A paper from the U.S. Department of Energy explains that increasing rotor diameter and height is the best way to access more power from wind turbines, even in areas with lower wind speeds—so there will be more material to dispose of.
Turbine disposal is not the only challenge. Batteries used to facilitate wind and solar energy are egregious environmental hazards. The U.S. Environmental Protection Agency (EPA), in its Jan. 6 press release, acknowledged that
“[r]ecycling is a critical piece of our future for not only consumer commodities like paper and plastic, but also the ever-expanding renewable energy sector,” said EPA Administrator Andrew Wheeler. “Without a strategy for their end-of-life management, so-called green technologies like solar panels, electric vehicle batteries, and windmills will ultimately place the same unintended burdens on our planet and economy as traditional commodities. Inadequate solid waste management systems present serious risks to human health, the environment, and the economy and loss of economic opportunity associated with the recovery of valuable materials. Increasing U.S. investment in renewable energy systems will create new kinds and new volumes of waste. Not only are there byproducts and energy demands associated with the production of so-called green technologies, but these systems also produce materials requiring careful end-of-life management to avoid creating unexpected burdens on individuals and communities and the risk of causing new Superfund sites and wasting of scarce and valuable resources.”
The paper supporting those investigations has been removed from the EPA website because it “did not follow the appropriate review process before posting.”
Battery production and disposal remain among the biggest challenges facing the renewable energy industry. For example, electric cars—“Just to build each car battery—weighing upwards of 500 kilograms (1,100 pounds) in size for sport-utility vehicles—would emit up to 74% more C02 than producing an efficient conventional car if it’s made in a factory powered by fossil fuels in a place like Germany.” The disposal and/or recycling of batteries is a costly and hazardous process.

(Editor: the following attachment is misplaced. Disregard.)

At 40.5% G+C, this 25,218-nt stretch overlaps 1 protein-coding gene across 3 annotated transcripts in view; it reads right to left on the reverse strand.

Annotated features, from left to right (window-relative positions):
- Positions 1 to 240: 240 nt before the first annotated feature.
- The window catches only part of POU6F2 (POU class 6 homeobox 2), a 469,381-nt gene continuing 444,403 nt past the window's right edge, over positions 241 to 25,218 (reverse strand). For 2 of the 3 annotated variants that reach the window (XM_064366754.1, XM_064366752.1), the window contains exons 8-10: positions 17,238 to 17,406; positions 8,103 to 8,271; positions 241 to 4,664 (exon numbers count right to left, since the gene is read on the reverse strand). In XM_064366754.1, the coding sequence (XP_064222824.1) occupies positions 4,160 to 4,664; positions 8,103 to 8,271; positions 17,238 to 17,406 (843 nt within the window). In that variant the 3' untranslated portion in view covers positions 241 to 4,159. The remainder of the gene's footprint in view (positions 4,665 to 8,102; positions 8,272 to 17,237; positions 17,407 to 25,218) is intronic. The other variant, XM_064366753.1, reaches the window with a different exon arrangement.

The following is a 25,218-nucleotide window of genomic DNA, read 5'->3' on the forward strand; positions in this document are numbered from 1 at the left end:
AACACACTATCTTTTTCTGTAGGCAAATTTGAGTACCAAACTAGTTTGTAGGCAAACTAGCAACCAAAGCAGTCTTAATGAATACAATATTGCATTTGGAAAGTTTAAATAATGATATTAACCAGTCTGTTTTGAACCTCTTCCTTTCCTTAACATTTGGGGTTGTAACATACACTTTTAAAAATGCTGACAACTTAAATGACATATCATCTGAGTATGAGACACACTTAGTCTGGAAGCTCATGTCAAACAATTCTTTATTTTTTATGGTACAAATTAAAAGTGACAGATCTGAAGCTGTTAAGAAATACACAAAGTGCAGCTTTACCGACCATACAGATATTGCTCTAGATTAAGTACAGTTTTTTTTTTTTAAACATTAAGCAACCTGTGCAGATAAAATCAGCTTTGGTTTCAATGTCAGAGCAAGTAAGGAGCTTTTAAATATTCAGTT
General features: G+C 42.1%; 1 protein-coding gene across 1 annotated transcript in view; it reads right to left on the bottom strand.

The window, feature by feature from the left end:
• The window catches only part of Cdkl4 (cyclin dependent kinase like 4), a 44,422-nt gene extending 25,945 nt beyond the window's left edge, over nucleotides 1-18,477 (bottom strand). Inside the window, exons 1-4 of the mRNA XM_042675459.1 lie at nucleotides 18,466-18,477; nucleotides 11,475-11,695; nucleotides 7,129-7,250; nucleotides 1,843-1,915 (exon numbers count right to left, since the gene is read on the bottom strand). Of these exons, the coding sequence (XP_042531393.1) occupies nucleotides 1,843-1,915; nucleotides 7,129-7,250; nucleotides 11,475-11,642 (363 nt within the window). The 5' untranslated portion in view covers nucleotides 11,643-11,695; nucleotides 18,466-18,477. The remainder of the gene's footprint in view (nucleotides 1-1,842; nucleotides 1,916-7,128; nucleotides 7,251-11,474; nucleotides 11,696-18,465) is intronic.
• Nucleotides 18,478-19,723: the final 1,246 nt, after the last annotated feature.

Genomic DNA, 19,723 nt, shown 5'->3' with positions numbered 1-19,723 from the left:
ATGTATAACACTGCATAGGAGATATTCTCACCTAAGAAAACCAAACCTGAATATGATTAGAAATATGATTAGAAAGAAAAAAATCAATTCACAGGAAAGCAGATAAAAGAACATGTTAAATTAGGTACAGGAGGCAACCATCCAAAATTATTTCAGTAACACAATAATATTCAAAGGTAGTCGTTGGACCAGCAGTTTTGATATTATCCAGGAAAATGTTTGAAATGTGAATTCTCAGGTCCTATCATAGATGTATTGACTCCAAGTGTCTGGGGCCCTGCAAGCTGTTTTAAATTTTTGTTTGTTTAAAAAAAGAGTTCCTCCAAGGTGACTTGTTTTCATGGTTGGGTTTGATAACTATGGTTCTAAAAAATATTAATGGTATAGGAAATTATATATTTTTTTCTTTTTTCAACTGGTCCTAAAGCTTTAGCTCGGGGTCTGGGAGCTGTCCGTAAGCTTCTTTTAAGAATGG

The batteries that do get recycled “undergo a high-temperature melting-and-extraction, or smelting process similar to ones used in the mining industry…the commercial facilities are energy-intensive. The plants are also costly to build and operate and require sophisticated equipment to treat harmful emissions generated by the smelting process. And despite the high costs, these plants don’t recover all valuable battery materials.” Moreover, less than 5% of the batteries used today are recycled. Instead, they are often thrown in landfills, potentially leaching caustic, dangerous chemicals into the environment.
In recent years, California has experienced massive blackouts due, in great part, to its shift from investing in its aging electric grid to a focus on developing renewable sources of energy. Not only did they shift investment in the grid, but they also failed to integrate the renewable sources of energy in a way that the power could be delivered where it needed to go. California has mandated that “60 percent of the state’s grid be made up of energy generated by renewables by 2030.”
At its peak last summer, just under 500,000 people in California lost power due to rolling blackouts.
Today in Texas about *5 times* as many residents are without power https://t.co/kbhWJwfvUa
— Jon Passantino (@passantino) February 15, 2021
Kenny Stein of the Institute for Energy Research speaks to the challenges facing Texas as it moves toward a greater commitment to renewable energy. “Becoming heavily reliant on wind and solar is incredibly expensive as two to three times the infrastructure must be constructed in order to generate a proportional amount of power as traditional sources… It’s very important that Texas is cautious about becoming too reliant on renewables and the intermittency risk which accompanies them—and where they are used, there must be a way that wind and solar compensates for the intermittency.”
On Feb. 11, The Department of Energy for the Biden administration announced a $100,000 million investment “for transformative, clean energy solutions supporting President Biden’s Climate Innovation Agenda.”